Bauxite mining deprives ring-tailed pigeons of their habitats in historic Cockpit Country, an inland geographical region in northwestern-central Jamaica.

"Central Jamaica, Off main road running South from Discovery Bay. Somewhere in Cockpit Country."
"Central Jamaica, Off main road running South from Discovery Bay. Somewhere in Cockpit Country."

Sources Consulted


BirdLife International. (2012). "Patagoienas caribaea." IUCN Red List of Threatened Species. Version 2013.2. International Union for Conservation of Nature. Retrieved on February 2, 2014.

  • Available at: http://www.iucnredlist.org/details/22690281/0

BirdLife International. (2014). "Species factsheet: Ring-tailed Pigeon Patagoienas caribaea." Threatened Birds of the World. Retrieved on February 2, 2014.

  • Available at: http://www.birdlife.org/datazone/speciesfactsheet.php?id=2483

Cheke A.S. (2005). "Naming segregates from the Columba–Streptopelia pigeons following DNA studies on phylogeny." Bulletin of the British Ornithologists' Club 125(4):293-295 

Johnson K.P.; de Kort S.; Dinwoodey K.; Mateman A. C.; ten Cate C.; Lessells C. M.; Clayton D.H. (2001). "A molecular phylogeny of the dove genera Streptopelia and Columba." Auk 118(4): 874-878. Retrieved on February 2, 2014.

  • Available at: http://www.inhs.uiuc.edu/~kjohnson/kpj_pdfs/Auk.2001.pdf

Mahler B.; Tubaro P.L. (2001). "Relationship between song characters and morphology in New World pigeons." Biological Journal of the Linnaean Society 74(4):533–539. Retrieved on February 2, 2014.

Peterson A.P. (2012). "Columbiformes." Zoonomen. Retrieved on February 2, 2014.

  • Available at: http://www.zoonomen.net/avtax/colu.html

"Pigeon de Jamaïque (Patagioenas caribaea) (Jacquin, 1784)." Avibase the world bird database managed by D. Lepage. Retrieved on February 2, 2014.

  • Available at: http://avibase.bsc-eoc.org/species.jsp?avibaseid=05E3F3DF20B0A2C9

"Sandgrouse and Pigeons Order Columbiformes: Pigeons, Doves Family Columbidae." In: IOC World Bird List, version 4.1, edited by F. Fill and D. Donsker. International Ornithologists' Union, 2014. Retrieved on February 2, 2014.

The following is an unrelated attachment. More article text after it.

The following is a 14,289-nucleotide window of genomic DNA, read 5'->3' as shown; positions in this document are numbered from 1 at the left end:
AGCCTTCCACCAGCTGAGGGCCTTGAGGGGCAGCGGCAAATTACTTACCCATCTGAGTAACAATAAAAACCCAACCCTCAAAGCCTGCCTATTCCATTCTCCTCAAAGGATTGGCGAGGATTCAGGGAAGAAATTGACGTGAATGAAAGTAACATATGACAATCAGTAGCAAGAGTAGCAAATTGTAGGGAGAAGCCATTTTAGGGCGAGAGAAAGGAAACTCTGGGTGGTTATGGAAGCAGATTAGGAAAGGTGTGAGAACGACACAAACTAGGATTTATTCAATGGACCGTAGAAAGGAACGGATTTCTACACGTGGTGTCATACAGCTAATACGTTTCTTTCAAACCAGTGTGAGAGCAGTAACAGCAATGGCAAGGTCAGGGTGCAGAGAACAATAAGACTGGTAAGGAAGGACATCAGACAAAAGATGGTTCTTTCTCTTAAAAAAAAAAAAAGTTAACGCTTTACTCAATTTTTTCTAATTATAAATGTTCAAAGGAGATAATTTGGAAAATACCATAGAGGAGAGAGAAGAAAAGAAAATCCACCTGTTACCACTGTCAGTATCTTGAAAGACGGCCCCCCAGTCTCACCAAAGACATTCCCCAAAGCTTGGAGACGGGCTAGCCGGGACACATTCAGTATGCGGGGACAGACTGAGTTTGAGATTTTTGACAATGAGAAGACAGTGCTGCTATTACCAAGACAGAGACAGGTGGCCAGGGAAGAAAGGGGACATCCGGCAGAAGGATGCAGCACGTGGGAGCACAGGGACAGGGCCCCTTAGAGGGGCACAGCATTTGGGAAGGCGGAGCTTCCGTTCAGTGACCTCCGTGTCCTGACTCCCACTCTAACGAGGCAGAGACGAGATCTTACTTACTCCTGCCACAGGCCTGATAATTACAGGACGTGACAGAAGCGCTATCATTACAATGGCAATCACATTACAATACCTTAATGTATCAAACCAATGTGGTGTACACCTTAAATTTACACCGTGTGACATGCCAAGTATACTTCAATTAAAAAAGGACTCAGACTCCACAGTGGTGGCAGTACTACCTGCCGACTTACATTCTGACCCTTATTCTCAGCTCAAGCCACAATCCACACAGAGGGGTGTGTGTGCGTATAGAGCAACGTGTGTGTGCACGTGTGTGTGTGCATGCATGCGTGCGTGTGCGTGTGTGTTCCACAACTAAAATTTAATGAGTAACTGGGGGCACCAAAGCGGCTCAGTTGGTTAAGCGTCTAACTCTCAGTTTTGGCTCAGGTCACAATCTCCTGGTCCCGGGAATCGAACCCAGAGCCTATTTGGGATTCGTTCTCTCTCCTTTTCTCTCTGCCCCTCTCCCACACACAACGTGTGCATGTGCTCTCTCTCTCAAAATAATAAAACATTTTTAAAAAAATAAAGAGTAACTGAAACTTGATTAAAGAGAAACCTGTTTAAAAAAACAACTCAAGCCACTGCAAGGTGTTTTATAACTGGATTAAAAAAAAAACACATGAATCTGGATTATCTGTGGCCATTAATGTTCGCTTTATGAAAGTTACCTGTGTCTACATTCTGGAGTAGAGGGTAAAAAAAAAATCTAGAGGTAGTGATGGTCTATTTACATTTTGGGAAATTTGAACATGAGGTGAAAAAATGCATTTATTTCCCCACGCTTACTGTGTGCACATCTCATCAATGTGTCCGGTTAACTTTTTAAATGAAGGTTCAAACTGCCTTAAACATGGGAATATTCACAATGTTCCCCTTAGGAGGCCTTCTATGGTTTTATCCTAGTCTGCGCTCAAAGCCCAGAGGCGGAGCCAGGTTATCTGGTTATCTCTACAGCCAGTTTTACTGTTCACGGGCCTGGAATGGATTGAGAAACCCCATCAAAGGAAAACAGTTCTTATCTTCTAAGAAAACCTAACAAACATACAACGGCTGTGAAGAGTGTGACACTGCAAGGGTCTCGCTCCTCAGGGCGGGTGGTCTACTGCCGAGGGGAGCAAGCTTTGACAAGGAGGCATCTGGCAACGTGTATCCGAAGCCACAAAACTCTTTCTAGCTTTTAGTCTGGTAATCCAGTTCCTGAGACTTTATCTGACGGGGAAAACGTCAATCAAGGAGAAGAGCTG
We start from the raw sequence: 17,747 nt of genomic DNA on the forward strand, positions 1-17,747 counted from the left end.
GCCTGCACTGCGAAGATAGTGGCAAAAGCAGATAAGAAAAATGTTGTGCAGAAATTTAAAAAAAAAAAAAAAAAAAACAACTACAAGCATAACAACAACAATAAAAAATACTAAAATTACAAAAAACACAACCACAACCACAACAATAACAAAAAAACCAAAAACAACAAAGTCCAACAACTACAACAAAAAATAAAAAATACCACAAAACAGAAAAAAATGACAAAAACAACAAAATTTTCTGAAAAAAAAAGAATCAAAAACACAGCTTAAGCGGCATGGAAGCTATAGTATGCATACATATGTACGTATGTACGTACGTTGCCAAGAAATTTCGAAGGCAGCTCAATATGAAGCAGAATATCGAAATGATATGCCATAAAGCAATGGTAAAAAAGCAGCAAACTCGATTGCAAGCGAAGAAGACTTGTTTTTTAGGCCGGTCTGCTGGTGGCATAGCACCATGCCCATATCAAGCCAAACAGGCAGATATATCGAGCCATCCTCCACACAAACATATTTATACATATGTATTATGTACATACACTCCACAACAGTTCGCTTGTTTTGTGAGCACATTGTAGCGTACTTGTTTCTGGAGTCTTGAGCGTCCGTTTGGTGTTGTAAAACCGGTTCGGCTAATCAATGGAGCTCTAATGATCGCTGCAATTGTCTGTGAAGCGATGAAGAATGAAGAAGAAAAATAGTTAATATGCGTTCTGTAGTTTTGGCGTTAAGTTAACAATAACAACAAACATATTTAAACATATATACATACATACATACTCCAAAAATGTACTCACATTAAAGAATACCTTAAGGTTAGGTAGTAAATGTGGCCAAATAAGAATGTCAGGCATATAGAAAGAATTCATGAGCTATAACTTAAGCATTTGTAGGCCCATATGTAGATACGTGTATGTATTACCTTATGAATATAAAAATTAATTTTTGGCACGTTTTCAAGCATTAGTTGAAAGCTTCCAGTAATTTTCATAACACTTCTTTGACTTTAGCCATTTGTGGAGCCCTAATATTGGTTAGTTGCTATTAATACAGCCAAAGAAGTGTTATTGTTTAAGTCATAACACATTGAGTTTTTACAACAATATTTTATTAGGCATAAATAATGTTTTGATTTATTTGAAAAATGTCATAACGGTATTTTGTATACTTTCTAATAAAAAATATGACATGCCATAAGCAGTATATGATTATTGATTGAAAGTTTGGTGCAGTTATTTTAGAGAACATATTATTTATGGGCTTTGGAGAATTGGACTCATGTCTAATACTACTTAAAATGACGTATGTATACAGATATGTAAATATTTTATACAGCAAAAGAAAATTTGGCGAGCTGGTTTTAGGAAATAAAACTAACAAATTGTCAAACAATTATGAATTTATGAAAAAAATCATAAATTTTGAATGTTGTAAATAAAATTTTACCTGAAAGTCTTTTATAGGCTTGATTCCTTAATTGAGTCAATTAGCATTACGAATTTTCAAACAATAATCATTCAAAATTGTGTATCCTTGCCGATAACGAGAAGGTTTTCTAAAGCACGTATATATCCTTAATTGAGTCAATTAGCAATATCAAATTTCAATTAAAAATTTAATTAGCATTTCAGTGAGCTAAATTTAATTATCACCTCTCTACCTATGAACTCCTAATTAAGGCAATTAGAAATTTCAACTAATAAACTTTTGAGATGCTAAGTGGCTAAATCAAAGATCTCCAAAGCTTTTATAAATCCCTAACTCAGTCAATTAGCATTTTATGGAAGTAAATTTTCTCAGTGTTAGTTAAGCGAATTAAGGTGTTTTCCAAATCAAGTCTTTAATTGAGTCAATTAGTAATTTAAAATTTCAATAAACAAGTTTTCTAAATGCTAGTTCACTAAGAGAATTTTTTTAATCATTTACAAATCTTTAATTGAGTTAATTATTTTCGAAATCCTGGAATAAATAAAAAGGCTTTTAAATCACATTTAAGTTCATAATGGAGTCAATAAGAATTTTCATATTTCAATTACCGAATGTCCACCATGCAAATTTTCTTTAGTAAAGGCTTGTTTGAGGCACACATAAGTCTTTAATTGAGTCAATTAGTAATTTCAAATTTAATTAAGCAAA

• Available at: http://www.worldbirdnames.org/n-sandgrouse.html

Schulenberg T.S. (Ed.). (2010). "Ring-tailed Pigeon (Patagioenas caribaea)". Neotropical Birds Online. Ithaca, NY: Cornell Lab of Ornithology. Retrieved on February 2, 2014.

  • Available at: http://neotropical.birds.cornell.edu/portal/species/overview?p_p_spp=171061



ring-tailed pigeon in St Andrews Parish, southeastern Jamaica

Mine Kerb, near Lime Tree Farm, Blue Mountains
Mine Kerb, near Lime Tree Farm, Blue Mountains



My special thanks to:

  • Talented artists and photographers/concerned organizations who make their fine images available on the Internet;
  • Virginia Polytechnic Institute and State University for superior on-campus and on-line resources.


the end which is also the beginning
the end which is also the beginning

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DerdriuMarriner, All Rights Reserved
DerdriuMarriner, All Rights Reserved
Updated: 10/15/2014, DerdriuMarriner
Thank you! Would you like to post a comment now?


DerdriuMarriner on 02/03/2014

Mira, Thank you! It is always fascinating to discover the degree of engagement with life's many layers, especially as evinced in the achievements, interests, and passions of those who've made a commitment to appreciating and understanding the natural world.

Mira on 02/03/2014

Nice article, Derdriu! I like not only these pigeons but also your take on the subject, as Kathleen mentioned.

DerdriuMarriner on 02/02/2014

Kathleen, Your appreciation of my "all-encompassing approach" is greatly appreciated. The accomplishments of so many naturalists are inspirational for me, especially when they balance scientific pursuits with appreciation of the arts. In particular I appreciate the interaction of Wolfgang Mozart with Baron Jacquin and the baron's children: his encouragement of the family's musical interests is a memorable measure of his greatness as a person and as a musical genius.

DerdriuMarriner on 02/02/2014

VioletteRose, Endemic fauna and flora have special fascination for me. Their lives seem premised on a fragile future.
Me, too, I appreciate that these Jamaican pigeons are "beautiful birds."

KathleenDuffy on 02/02/2014

I do so enjoy your detailed articles. I particularly like the way you link up the bird life with the bigger social picture, i.e. the botanists and naturalists of the day and their interests such as music etc. It's an all-encompassing approach which I really enjoy.

VioletteRose on 02/02/2014

Very informative, they are beautiful birds.